It is interesting to see Chipchase’s research on people’s carrying behaviours carried out in different countries.
What we carry is very much dictated by the environment we are in. Within NTU, when I’m in the ADM building, I would leave my bag, wallet and even phone everywhere and leave to do other stuff, because I know the place inside out and I know that nobody would touch my belongings. When I go outside of ADM building, I would probably carry my bags all the time. And when I was in China, my mother would always warn me that I should carry my backpack in front and do not carry my phone by hand.
If you don’t pay attention to others’ behaviors when you go to a new environment, you will probably make mistakes. My cousin was on an exchange programme in Denmark, a country that was also known for its safeness. So he assumed it as a matter of course confidently left his wallet and bag at the seat to “reserve” it, and when he was back, the wallet was gone. We could thus infer that “choping” seats with your bag is not something usually happened in Denmark, people probably just assume the bag was abandoned.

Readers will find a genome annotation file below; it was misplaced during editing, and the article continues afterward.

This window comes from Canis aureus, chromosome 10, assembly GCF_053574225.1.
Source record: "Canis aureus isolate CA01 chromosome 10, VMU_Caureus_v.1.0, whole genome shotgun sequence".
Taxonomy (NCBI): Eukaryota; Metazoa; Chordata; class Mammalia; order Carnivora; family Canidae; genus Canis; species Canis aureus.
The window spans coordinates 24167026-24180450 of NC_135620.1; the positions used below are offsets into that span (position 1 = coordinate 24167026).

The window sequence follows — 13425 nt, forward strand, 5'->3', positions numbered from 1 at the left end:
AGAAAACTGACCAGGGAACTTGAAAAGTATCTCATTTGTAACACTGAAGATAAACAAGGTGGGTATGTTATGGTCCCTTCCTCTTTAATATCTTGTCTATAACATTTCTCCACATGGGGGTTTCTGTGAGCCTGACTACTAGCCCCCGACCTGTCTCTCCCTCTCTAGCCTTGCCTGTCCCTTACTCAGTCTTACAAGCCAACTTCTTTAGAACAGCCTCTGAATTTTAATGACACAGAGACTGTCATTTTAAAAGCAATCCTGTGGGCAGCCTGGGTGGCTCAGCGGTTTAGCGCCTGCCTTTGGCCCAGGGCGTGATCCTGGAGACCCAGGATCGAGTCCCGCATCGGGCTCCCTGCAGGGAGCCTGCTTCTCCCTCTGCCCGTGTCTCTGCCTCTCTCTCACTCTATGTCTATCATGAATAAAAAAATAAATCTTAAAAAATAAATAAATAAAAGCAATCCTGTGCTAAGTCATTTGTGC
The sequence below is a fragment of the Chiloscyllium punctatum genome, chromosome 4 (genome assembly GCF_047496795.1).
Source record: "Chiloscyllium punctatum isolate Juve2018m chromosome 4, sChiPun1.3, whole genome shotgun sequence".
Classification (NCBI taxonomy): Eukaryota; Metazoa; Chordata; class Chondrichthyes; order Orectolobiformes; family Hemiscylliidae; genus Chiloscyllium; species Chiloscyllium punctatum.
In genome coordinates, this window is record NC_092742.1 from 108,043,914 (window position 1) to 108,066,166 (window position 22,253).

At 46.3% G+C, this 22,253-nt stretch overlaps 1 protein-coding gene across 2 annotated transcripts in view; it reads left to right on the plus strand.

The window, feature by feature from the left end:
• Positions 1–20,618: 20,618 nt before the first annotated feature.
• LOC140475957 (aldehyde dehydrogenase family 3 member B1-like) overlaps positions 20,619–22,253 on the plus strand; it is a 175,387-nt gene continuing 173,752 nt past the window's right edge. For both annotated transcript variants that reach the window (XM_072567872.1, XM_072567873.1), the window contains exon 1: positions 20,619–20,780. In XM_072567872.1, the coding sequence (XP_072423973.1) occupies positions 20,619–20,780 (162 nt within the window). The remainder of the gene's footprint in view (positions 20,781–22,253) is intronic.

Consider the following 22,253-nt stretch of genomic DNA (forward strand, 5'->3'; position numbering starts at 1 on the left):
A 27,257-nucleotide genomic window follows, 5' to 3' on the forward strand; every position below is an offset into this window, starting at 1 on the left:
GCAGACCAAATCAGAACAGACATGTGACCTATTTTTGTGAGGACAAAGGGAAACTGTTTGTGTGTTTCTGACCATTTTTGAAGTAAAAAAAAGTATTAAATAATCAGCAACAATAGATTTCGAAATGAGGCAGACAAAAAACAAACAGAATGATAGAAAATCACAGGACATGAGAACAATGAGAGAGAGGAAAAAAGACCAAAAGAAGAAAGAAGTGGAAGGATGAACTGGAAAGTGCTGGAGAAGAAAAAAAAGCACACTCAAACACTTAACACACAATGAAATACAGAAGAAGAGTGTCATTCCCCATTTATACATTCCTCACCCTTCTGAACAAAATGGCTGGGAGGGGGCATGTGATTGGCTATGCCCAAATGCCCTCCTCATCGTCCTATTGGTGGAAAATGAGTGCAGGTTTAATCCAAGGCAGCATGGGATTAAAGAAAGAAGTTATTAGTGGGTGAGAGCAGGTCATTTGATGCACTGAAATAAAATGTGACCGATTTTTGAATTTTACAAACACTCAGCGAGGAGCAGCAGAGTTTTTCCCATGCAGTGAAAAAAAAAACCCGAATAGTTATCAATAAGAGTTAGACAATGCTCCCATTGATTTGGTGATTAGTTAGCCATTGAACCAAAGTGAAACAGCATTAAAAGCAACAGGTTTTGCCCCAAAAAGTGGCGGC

Chipchase also stated that the advanced mobile technology had changed people’s behaviour in many ways. From carrying less, remembering less to owning less. Electronic and biometric lock are replacing the traditional lock and key, purchasing and transferring money can be easily done by phone. With the new bike-sharing and car-sharing system, no one needs to own a bike to use it. Mobile technology is renovating the ways people do banking, education, entertainment and so on. It also means we are experiencing a never before vulnerability. If there a minor breakdown with the system, we could lose all the essentials for survival. As designers, we need to take the risk, but also beware and pay attention to it.